This award-winning blog supplements the articles in Hospital Infection Control & Prevention.
CDC: Multistate meningitis outbreak reaches 91 patients, including seven deaths
January 12th, 2015
An unusual meningitis outbreak of apparent fungal etiology has been linked to 91 patients in nine states, causing seven fatal infections due to a contaminated epidural steroid solution that has been recalled, the Centers for Disease Control and Prevention reports.
Details updated on a CDC website Oct. 7 show the deaths occurred in Maryland (1), Michigan (2) Tennessee (3) and Virginia (1). The CDC has posted a map on the distribution of the 91 cases and a list of health care facilities that received lots of Methylprednisolone Acetate (PF) recalled from the New England Compounding Center on September 26, 2012.
Fungal meningitis is not transmitted from person-to-person, so the outbreak appears to be a classic common source outbreak of patients who were injected with the steroid solutions. Meningitis typically refers to an inflammation of the protective membranes covering the brain and spinal cord known as the meninges. The inflammation is most often caused by bacterial or viral infections, and the type of fungal infections described in this outbreak is unusual. In several patients, the meningitis was found to be caused by “a fungus that is common in the environment but rarely causes meningitis,” the CDC reported. Several of the patients have had strokes related to meningitis.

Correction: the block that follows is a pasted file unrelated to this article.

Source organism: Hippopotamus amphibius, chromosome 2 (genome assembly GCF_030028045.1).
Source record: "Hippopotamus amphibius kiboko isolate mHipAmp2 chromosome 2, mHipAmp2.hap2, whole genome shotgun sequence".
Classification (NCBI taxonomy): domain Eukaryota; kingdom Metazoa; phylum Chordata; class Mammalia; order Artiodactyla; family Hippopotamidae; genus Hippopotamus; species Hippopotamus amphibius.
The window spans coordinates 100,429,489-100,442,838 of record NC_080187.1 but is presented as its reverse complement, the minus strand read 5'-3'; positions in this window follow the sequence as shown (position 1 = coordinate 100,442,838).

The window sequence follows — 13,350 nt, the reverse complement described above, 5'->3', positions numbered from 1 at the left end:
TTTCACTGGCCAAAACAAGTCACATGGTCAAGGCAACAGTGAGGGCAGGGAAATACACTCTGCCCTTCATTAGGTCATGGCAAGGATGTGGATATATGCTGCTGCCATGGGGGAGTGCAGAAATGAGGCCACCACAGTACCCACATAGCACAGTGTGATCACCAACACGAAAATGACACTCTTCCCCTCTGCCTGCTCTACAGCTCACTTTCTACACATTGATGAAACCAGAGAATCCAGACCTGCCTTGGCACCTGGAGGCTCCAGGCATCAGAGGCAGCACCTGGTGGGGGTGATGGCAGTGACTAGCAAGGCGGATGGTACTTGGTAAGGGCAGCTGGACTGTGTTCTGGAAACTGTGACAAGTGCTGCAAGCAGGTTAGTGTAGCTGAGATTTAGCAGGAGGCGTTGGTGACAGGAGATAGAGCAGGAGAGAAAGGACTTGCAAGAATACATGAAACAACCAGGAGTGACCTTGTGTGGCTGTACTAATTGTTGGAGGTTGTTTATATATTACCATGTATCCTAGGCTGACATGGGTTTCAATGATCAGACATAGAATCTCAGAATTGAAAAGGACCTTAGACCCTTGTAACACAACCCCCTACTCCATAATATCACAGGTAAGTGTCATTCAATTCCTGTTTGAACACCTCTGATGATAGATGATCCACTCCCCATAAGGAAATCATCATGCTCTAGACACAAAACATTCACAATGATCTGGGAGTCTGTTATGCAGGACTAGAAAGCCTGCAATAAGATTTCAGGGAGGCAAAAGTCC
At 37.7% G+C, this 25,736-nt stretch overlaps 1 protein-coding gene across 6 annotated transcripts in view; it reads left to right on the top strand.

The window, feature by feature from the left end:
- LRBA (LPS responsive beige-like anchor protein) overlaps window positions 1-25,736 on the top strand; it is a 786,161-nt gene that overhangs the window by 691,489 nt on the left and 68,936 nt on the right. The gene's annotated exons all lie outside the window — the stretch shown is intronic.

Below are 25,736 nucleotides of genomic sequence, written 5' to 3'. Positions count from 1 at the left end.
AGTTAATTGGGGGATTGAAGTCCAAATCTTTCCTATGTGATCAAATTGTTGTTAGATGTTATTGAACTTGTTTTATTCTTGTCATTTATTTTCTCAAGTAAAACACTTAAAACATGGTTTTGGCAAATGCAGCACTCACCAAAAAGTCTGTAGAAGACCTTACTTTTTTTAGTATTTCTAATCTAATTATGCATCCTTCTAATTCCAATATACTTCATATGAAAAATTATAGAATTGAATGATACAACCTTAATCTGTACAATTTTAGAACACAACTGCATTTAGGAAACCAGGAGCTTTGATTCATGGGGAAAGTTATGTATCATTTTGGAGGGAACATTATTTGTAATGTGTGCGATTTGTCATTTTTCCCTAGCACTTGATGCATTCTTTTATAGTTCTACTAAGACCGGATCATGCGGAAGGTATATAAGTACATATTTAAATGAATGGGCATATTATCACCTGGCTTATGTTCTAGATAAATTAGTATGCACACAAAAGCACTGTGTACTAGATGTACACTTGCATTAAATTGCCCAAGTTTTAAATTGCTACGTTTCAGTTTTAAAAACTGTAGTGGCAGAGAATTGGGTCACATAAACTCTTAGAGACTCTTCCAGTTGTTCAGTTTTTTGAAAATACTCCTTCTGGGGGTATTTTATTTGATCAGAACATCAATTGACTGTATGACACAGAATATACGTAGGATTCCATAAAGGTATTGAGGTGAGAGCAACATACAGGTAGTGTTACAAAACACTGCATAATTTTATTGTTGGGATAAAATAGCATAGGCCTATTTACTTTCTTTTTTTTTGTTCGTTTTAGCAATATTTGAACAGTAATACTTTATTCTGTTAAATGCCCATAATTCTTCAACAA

Clinicians should actively contact patients who have received medicines associated with three lots of preservative-free methylprednisolone acetate (80mg/ml) recalled on September 26. The potentially contaminated injections were given starting May 21, 2012. Symptoms that should prompt diagnostic evaluation include: fever, new or worsening headache, neck stiffness, sensitivity to light, new weakness or numbness, increasing pain, redness or swelling of the injection site.